Most online yoga classes are triggering for me. I see white, sun-kissed women on the beach, appropriating yoga to build their following, with little regard to the culture from which it originated. I hear them mispronouncing the Sanskrit words attached to the poses. And I am reminded of how often I and other brown women like me have faded into the background.
I’ve taken quite a few classes headed up by non-Indian instructors, both online and in person. Over time, I began to notice a pattern. While I was being told to relax my mind – to inhale love and light and exhale negativity – I just kept breathing frustration, in and out, at feeling like a lone Indian. The under-representation of Indian women in an ancient field that has been ploughed by our own ancestors is ridiculous.
Where are the Indian women? One of the world’s foremost yoga apps boasts 67 instructors: 31 of them are white women. I scrolled through looking for brown, Indian women and I found one. Only one: Deepika Mehta.
Last year I watched On Yoga: The Architecture of Peace, a Netflix documentary chronicling the renowned photographer Michael O’Neill’s 10-year journey through the landscape of yoga. All of the case studies and experts featured in the one-hour-and-32-minute film are either men or white women. Apparently, a decade was not long enough to find one female Indian yoga teacher in all of India.
While I find yoga to be physically gratifying, my inability to “release any anger that clouds my mind”, due to all of the above, means that connecting with my cultural roots through yoga, while not living in India, is difficult.
So instead I’ve turned to dancing. Practising and performing Bollywood dance was a significant part of my upbringing here in Australia. My mum was my teacher. She’d practised more traditional forms of dance, namely Bharatanatyam and Kathakali, when she was growing up. But I found Bollywood dance more relatable back then, which I ended up performing at cultural festivals in Melbourne throughout the late 90s and early 2000s.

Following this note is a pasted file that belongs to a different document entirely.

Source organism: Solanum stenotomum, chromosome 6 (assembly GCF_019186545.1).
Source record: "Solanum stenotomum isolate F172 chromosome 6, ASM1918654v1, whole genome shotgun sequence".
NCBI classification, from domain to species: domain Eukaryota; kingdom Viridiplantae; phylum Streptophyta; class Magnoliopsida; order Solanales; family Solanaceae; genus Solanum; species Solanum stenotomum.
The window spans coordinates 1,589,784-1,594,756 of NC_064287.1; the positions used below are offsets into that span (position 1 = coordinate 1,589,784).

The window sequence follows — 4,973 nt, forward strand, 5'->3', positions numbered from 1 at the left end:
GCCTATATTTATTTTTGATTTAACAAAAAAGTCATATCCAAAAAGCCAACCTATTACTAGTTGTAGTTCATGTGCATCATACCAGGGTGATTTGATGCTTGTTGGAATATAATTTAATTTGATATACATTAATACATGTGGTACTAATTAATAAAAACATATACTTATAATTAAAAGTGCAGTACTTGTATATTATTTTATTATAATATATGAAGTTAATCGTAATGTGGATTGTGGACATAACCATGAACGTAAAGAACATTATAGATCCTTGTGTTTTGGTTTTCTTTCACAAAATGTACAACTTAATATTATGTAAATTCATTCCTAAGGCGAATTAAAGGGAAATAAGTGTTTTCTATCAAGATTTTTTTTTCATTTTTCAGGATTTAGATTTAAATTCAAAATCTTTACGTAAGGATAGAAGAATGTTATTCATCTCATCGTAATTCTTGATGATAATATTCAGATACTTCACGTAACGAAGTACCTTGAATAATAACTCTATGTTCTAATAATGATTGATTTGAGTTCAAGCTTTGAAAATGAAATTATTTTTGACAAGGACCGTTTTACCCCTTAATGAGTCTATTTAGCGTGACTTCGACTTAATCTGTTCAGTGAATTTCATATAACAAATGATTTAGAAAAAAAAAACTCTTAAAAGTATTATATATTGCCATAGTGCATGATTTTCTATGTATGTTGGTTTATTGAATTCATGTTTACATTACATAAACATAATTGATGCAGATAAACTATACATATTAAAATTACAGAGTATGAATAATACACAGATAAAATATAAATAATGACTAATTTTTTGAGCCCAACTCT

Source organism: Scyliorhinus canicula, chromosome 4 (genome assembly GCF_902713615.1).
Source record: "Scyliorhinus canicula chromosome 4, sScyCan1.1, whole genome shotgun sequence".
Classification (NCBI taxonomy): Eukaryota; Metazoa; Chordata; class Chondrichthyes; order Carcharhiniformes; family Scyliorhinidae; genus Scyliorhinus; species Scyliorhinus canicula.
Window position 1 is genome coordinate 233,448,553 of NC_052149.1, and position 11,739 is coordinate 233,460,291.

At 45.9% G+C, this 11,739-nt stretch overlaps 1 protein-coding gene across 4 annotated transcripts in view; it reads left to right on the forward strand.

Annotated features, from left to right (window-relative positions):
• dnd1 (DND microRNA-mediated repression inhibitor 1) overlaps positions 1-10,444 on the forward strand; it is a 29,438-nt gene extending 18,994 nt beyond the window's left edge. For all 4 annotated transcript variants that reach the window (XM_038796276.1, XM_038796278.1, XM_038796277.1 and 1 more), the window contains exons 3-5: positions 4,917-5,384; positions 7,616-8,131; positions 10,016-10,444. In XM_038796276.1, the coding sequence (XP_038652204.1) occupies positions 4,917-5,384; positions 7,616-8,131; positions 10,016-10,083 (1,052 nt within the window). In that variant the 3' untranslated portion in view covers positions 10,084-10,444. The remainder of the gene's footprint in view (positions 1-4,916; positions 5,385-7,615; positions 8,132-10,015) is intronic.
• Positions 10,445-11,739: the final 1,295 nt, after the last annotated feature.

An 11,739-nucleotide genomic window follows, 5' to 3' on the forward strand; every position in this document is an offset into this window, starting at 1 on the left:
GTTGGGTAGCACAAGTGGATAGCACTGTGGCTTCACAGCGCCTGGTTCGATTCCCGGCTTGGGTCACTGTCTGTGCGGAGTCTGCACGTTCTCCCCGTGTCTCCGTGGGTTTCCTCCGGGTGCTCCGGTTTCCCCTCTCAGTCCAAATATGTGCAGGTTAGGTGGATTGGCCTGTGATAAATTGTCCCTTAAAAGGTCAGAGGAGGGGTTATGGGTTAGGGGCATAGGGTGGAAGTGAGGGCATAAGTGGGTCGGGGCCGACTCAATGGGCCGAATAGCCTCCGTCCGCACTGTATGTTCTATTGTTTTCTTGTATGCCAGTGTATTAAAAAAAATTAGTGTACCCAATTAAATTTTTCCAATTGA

Having said that, Bollywood is a far-from-perfect industry and has its own forms of racial discrimination too. Still, for me, there is no other form of fitness that exhilarates me like dancing to a Bollywood hit, or that relaxes me as instantly as hearing a poetic Hindi ballad. And nothing makes me feel more at home in my own body than Indian music.
Lately I’ve been learning BollyFunk and BhangraFunk through online classes run by Chaya Kumar and Shivani Bhagwan of BFunk, two Indian American women who run classes in Los Angeles, and have been posting videos on YouTube for three years.
Although their choreography experiments with western styles, I still feel connected to my culture as I dance along, knowing that the two women interpret the lyrics through movement, rather than simply treating the music as a backdrop.
It brings back memories of my mum telling me to look at my hands while I danced. It reminds me to pay attention to my facial expressions. My face tells a big part of the story. I remember deciphering the words of a song with my mother – is she puzzled? Does her heart feel full? Is she accusing?
My two-year-old daughter has been joining in on my dance practice. I’m overjoyed when she asks for a specific song in Hindi and passionately thumps up and down on our floorboards as the music moves through her.
We also have a playlist of beautiful, slow Hindi songs about love, friendship and sadness that we play in the background when she accompanies me for a session of yoga.
That certainly makes it a lot more enjoyable. I do hope that learning yoga will be a more positive experience for her as she grows, if it’s something she wants to do.
But one thing is for sure – she’s bloody well going to know how to say surya namaskar and adho mukha svanasana properly.
• Ruhi Lee writes on Boon Wurrung land. You can follow her on Instagram @lee_ruhi